Business Attire

Business attire should be well-fitted, not too tight or too baggy.  You want to be comfortable in what you are wearing so you can project confidence.  

For men: A well-tailored, two-piece suit in a conservative color is most appropriate.  Be sure that the shirt and suit are pressed or ironed.  A variety of ties may be worn, but muted colors in solid, stripes, or small patterns are preferred.  Khaki pants and a blazer are not considered business attire.  Men should wear dress shoes in black or brown.  Accessories should be limited.  Hairstyles should be professionally maintained and facial hair should be trimmed and neatly groomed.  Go light on or avoid cologne altogether.  

For women: A well-tailored pant or skirt suit in a conservative color is most appropriate.  If wearing a skirt, the length of the skirt should be comfortable and appropriate while you are sitting down.  Blouses or collared shirts should not have a low-cut neckline.  Accessories should be limited and hairstyles should be professionally maintained.  Go light on or avoid perfume altogether.  Shoes should be professional and conservative.  They can either be professional flats or heels, but heels should be no higher than 2-3 inches.   
Important notes for Orientation:  The lawyers at the legal offices we are visiting during Orientation may be dressed in attire that is more casual than business attire.  When making a first impression, however, it is always better to err on the side of formality.  For employer visits on Friday, some walking may be required.  Women can change out of their professional shoes into a more comfortable pair for walking.  If you are bringing a bag to accommodate for this, make sure it is a professional tote.  You can wear the same suit on Friday that you wore to the Welcome Program on Wednesday evening.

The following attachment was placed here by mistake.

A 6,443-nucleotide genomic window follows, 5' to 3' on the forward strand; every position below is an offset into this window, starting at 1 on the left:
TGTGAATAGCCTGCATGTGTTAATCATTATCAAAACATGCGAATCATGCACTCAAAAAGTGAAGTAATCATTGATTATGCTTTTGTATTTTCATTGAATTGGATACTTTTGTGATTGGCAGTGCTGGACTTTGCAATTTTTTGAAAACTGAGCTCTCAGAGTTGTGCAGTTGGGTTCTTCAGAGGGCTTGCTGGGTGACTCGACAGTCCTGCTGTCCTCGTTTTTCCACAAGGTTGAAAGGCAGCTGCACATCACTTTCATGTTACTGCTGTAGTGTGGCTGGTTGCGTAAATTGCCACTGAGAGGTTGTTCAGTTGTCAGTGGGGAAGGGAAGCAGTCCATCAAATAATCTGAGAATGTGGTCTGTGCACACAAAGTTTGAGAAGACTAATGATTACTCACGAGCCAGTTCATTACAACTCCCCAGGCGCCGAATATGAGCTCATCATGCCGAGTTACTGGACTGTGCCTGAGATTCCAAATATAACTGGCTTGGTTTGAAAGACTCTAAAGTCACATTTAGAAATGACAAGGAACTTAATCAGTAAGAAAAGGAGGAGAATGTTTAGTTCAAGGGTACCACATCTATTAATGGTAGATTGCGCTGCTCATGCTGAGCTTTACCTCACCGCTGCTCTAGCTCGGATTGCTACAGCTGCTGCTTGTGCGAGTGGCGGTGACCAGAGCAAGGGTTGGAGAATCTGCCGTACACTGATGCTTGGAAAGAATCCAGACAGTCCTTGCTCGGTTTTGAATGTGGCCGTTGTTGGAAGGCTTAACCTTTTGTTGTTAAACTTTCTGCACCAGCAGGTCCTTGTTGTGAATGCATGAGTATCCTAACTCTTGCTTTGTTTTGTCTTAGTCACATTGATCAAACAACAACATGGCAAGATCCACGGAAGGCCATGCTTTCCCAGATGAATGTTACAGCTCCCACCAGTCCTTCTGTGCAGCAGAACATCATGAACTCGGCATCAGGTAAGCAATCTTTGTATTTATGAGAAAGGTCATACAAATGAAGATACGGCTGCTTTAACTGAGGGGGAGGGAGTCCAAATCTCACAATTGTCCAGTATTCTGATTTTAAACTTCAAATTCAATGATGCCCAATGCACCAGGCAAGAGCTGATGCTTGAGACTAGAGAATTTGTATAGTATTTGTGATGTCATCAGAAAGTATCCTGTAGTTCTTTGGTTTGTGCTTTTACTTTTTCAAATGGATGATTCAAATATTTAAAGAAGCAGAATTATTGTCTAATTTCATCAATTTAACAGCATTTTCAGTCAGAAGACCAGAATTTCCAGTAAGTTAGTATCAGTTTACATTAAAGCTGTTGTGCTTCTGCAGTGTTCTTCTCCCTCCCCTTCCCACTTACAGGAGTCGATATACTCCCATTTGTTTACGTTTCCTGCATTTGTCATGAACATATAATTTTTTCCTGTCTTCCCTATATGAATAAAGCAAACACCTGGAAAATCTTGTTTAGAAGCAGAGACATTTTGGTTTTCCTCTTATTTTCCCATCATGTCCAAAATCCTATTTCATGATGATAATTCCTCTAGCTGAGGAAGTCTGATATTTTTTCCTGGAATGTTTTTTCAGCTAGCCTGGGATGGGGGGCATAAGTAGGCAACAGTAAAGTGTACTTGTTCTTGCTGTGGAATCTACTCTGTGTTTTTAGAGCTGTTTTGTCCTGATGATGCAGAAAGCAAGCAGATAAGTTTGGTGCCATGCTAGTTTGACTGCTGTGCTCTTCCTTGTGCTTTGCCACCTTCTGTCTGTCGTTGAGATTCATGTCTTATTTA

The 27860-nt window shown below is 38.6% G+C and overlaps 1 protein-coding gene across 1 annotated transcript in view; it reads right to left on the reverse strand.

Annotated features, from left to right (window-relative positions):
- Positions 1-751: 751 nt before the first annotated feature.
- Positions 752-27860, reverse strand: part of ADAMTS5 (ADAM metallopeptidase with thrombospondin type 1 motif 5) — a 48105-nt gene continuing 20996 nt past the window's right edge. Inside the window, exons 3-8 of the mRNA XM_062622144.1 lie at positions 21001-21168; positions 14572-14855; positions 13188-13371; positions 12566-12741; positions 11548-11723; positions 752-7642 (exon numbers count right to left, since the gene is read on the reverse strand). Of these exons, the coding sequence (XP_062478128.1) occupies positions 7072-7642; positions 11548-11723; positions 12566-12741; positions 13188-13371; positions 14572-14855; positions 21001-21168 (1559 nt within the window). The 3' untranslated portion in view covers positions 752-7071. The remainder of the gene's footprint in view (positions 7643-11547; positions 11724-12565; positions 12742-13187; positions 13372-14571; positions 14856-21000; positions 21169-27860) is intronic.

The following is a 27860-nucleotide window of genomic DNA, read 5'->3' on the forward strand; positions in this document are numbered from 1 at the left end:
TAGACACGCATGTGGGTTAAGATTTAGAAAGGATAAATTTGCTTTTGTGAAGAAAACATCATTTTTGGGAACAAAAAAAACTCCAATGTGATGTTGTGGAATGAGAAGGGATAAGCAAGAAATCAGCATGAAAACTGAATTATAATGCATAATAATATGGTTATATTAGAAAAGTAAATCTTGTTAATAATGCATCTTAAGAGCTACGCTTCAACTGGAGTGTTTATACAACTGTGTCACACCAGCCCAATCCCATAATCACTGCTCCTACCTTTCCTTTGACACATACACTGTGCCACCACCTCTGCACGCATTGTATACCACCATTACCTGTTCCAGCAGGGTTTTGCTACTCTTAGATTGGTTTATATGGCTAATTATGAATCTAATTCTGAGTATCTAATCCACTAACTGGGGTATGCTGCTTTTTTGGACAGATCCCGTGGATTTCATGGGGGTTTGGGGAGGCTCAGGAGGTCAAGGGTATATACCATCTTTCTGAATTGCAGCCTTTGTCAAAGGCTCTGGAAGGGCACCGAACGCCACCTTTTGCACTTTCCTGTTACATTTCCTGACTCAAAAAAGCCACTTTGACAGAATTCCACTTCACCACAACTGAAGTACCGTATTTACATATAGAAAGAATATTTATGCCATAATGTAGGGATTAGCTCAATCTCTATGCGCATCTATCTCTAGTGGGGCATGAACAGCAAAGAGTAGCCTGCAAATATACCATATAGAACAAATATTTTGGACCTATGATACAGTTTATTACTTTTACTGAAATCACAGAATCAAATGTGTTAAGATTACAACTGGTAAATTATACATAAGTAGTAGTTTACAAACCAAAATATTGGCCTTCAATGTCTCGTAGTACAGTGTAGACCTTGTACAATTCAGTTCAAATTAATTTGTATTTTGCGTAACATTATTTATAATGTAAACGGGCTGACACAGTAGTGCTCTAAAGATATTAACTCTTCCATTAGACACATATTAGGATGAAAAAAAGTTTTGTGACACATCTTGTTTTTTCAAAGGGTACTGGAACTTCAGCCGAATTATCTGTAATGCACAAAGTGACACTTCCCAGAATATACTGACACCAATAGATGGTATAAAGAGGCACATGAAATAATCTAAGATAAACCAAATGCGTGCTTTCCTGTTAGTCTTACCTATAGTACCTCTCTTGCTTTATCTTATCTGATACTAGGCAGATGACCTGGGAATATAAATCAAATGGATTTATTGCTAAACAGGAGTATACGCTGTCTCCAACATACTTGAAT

Close Course Type Descriptions

Course Types

We have classified RWU Law classes under the following headers. One of the following course types will be attached to each course which will allow students to narrow down their search while looking for classes.

Core Course

Students in the first and second year are required to take classes covering the following aspects of the law—contracts, torts, property, criminal law, civil procedure, and constitutional law, evidence, and professional responsibility.  Along with these aspects, the core curriculum will develop legal reasoning skills.


After finishing the core curriculum the remaining coursework toward the degree is completed through upper level elective courses.  Students can choose courses that peak their interests or courses that go along with the track they are following.


Seminars are classes where teachers and small groups of students focus on a specific topic and the students complete a substantial research paper.


Inhouse Clinics and Clinical Externships legal education is law school training in which students participate in client representation under the supervision of a practicing attorney or law professor.  RWU Law's Clinical Programs offer unique and effective learning opportunities and the opportunity for practical experience while still in law school.